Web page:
Remembering a ‘free-spirited’ Gombey dancer
Gombey dancer and father of two Terry “Termite” Simmons was last night remembered by family as a devotee of the quintessentially Bermudian art form.
Mr Simmons’s passion for the Gombeys will shine this Saturday, when the island’s troupes gather to pay their respects at his funeral.
The 62-year-old Crawl resident lost his life in a motorcycle crash in the early hours of Thursday, January 19 on North Shore Road.
His daughter Terrieka Simmons recalled him as a loving parent and a driven man, keen on fitness, who was “always working” and fond of cricket and football.
Added daughter Dawnae Simmons: “I don’t think I ever saw my daddy get mad. He was a very free-spirited person, playful and very humble.
“He was outgoing, always had a smile, always told us he loved us. He was cheerful and big-hearted. If you didn’t see him, you surely heard him.”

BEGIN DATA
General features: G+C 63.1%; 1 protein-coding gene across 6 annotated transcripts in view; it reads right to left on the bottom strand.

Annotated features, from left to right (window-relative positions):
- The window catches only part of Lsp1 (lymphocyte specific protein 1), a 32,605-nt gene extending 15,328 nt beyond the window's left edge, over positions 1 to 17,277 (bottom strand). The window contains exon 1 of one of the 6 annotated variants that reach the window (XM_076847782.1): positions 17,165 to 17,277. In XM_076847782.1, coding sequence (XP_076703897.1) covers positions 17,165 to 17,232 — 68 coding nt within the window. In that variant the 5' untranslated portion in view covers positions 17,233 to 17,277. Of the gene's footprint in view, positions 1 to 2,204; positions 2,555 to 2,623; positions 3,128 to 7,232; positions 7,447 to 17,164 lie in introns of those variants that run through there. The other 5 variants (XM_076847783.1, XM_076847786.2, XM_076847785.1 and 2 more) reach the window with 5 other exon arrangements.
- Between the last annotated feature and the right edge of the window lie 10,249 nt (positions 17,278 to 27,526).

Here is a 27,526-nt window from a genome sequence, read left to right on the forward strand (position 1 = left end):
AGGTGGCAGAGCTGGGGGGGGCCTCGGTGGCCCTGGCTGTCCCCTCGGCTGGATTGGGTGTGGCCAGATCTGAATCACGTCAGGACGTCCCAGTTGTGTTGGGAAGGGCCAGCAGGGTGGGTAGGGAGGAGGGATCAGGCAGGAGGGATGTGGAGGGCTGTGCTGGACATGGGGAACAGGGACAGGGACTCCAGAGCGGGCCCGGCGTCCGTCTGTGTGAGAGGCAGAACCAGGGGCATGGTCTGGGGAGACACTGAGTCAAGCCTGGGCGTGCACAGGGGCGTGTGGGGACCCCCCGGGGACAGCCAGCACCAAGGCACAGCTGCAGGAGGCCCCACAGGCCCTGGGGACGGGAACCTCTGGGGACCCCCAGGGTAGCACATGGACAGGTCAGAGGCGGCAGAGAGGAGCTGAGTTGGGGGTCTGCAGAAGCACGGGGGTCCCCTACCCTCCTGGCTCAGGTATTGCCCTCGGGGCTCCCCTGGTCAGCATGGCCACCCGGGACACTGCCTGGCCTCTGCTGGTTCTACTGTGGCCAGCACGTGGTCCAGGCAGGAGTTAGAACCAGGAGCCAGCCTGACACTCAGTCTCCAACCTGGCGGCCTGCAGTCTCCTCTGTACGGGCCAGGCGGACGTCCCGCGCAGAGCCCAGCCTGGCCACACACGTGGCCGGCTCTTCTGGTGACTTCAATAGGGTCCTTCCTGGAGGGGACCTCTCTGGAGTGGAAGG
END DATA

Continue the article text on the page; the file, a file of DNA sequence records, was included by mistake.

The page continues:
Mr Simmons’ love of the Gombeys ran deep, she said: he began dancing with the Norford Gombeys at the age of five, later performing with Place’s Gombeys before moving on to H & N and back to Place’s. His commitment earned him a place in Louise Jackson’s book, The Bermuda Gombey: Bermuda’s Unique Dance.
Dawnette Simmons, his former wife, said that he had intended to dance this past Saturday at a tribute to the late Lawrence “Stickers” Hendrickson Jr, a Gombey troupe leader.
Mr Simmons was “very cultured”, Dawnae Simmons said: “He taught what the Gombeys meant. He believed in giving back to the community and sticking to your culture. My son is going to miss him camping around Cup Match time.”
He knew how to create the elaborate headgear and suits, she added: “My daddy taught me how to do all that, and now my son, Ricaija, does it too.”
Mr Simmons’s funeral will be held at 11am on Saturday in the Heritage Worship Centre on Dundonald Street.